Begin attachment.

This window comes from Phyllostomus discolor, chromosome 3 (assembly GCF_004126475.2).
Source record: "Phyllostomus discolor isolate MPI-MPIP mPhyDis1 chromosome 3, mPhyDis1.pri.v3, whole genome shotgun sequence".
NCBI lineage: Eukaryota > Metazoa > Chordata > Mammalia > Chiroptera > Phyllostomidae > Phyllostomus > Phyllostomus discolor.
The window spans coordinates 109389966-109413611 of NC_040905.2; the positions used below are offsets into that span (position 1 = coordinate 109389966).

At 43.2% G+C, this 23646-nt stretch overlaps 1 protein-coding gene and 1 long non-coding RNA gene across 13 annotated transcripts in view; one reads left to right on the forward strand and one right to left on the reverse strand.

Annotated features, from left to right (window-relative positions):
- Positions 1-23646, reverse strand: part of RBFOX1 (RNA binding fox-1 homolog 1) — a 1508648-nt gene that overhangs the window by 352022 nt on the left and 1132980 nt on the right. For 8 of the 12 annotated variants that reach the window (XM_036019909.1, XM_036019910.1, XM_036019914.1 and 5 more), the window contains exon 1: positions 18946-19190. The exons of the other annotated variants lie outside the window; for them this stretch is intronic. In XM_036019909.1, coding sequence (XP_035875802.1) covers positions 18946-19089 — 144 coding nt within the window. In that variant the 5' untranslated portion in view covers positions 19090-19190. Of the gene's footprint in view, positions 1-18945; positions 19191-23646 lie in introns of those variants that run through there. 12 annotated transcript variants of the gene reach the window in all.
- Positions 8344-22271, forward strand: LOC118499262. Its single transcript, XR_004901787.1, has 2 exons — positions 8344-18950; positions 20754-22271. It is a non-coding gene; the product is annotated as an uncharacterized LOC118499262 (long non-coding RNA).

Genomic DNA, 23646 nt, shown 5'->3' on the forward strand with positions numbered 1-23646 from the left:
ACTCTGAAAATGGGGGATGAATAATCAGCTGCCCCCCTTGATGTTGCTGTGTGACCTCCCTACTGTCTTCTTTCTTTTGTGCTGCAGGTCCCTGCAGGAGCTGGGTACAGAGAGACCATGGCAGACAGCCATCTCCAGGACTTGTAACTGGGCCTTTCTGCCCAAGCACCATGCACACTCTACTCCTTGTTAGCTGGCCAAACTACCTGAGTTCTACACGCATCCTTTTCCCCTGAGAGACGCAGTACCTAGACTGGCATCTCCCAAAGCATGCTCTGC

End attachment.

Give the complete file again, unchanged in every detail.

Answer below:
This window comes from Phyllostomus discolor, chromosome 3 (assembly GCF_004126475.2).
Source record: "Phyllostomus discolor isolate MPI-MPIP mPhyDis1 chromosome 3, mPhyDis1.pri.v3, whole genome shotgun sequence".
NCBI lineage: Eukaryota > Metazoa > Chordata > Mammalia > Chiroptera > Phyllostomidae > Phyllostomus > Phyllostomus discolor.
The window spans coordinates 109389966-109413611 of NC_040905.2; the positions used below are offsets into that span (position 1 = coordinate 109389966).

At 43.2% G+C, this 23646-nt stretch overlaps 1 protein-coding gene and 1 long non-coding RNA gene across 13 annotated transcripts in view; one reads left to right on the forward strand and one right to left on the reverse strand.

Annotated features, from left to right (window-relative positions):
- Positions 1-23646, reverse strand: part of RBFOX1 (RNA binding fox-1 homolog 1) — a 1508648-nt gene that overhangs the window by 352022 nt on the left and 1132980 nt on the right. For 8 of the 12 annotated variants that reach the window (XM_036019909.1, XM_036019910.1, XM_036019914.1 and 5 more), the window contains exon 1: positions 18946-19190. The exons of the other annotated variants lie outside the window; for them this stretch is intronic. In XM_036019909.1, coding sequence (XP_035875802.1) covers positions 18946-19089 — 144 coding nt within the window. In that variant the 5' untranslated portion in view covers positions 19090-19190. Of the gene's footprint in view, positions 1-18945; positions 19191-23646 lie in introns of those variants that run through there. 12 annotated transcript variants of the gene reach the window in all.
- Positions 8344-22271, forward strand: LOC118499262. Its single transcript, XR_004901787.1, has 2 exons — positions 8344-18950; positions 20754-22271. It is a non-coding gene; the product is annotated as an uncharacterized LOC118499262 (long non-coding RNA).

Genomic DNA, 23646 nt, shown 5'->3' on the forward strand with positions numbered 1-23646 from the left:
ACTCTGAAAATGGGGGATGAATAATCAGCTGCCCCCCTTGATGTTGCTGTGTGACCTCCCTACTGTCTTCTTTCTTTTGTGCTGCAGGTCCCTGCAGGAGCTGGGTACAGAGAGACCATGGCAGACAGCCATCTCCAGGACTTGTAACTGGGCCTTTCTGCCCAAGCACCATGCACACTCTACTCCTTGTTAGCTGGCCAAACTACCTGAGTTCTACACGCATCCTTTTCCCCTGAGAGACGCAGTACCTAGACTGGCATCTCCCAAAGCATGCTCTGC